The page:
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Self Report: Method for obtaining information through verbal responses, written or oral, from subjects.

Self-report vs. Behavioral Measures of Recycling

JoVE 10050

Source: Laboratories of Gary Lewandowski, Dave Strohmetz, and Natalie Ciarocco—Monmouth University

One of the challenges in measuring an experimental variable is identifying the technique that will produce the more accurate measurement. The most common way to measure a dependent variable is self-report—asking the participant to describe his/her feelings, thoughts, or behaviors. Yet, people may not be honest. To truly know something about a participant, it may be necessary to see what they actually do in a situation. This video uses a multi-group experiment to see if feeling close to others results in more favorable attitudes toward environmental consciousness measured both by self-report and behavioral observation. Psychological studies often use higher sample sizes than studies in other sciences. A large number of participants helps to better ensure that the population under study is better represented, i.e., the margin of error accompanied by studying human behavior is sufficiently accounted for. In this video, we demonstrate this experiment using just one participant. However, as represented in the results, we used a total of 186 participants to reach the experiment’s conclusions.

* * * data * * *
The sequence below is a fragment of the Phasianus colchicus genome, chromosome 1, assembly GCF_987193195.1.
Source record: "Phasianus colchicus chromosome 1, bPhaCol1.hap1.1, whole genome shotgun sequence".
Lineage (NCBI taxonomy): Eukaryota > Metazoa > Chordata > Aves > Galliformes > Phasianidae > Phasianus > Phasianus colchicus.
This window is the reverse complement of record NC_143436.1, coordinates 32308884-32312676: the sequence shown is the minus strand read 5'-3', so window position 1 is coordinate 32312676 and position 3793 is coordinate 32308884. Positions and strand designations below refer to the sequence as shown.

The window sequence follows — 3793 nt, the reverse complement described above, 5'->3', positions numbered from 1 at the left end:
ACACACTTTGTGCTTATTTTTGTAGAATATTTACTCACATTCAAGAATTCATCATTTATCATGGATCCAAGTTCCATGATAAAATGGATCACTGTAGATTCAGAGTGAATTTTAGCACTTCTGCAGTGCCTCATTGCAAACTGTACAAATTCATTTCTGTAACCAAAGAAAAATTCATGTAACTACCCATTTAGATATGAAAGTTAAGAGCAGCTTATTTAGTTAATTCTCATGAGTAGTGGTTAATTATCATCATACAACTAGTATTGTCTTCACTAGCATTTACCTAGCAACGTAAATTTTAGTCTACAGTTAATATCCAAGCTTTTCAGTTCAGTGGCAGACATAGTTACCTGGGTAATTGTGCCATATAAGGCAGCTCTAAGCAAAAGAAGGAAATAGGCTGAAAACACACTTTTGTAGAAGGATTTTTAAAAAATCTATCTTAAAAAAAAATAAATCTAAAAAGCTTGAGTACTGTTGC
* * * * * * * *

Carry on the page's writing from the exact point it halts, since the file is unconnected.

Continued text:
Experimental Psychology

Description of a Novel, Surgically Implanted Neuromodulatory Technique Known As Bilateral Epidural Prefrontal Cortical Stimulation (Epcs) for Treatment-Resistant Depression (TRD)

1Department of Psychiatry and Behavioral Sciences, Medical University of South Carolina, 2Department of Neurosciences, Medical University of South Carolina, 3Ralph H. Johnson VA Medical Center, 4Department of Psychiatry and Behavioral Sciences, Stanford University, 5American University of Beirut Medical Center

Video Coming Soon

JoVE 56043


 JoVE In-Press

The Multiple Sclerosis Performance Test (MSPT): An iPad-Based Disability Assessment Tool

1Mellen Center for Multiple Sclerosis Treatment and Research, Cleveland Clinic Foundation, 2Center for Brain Health, Cleveland Clinic Foundation, 3Quantitative Health Sciences, Cleveland Clinic Foundation, 4Department of Biomedical Engineering, Lerner Research Institute, Cleveland Clinic Foundation

JoVE 51318


 Medicine

The Implicit Association Test

JoVE 10368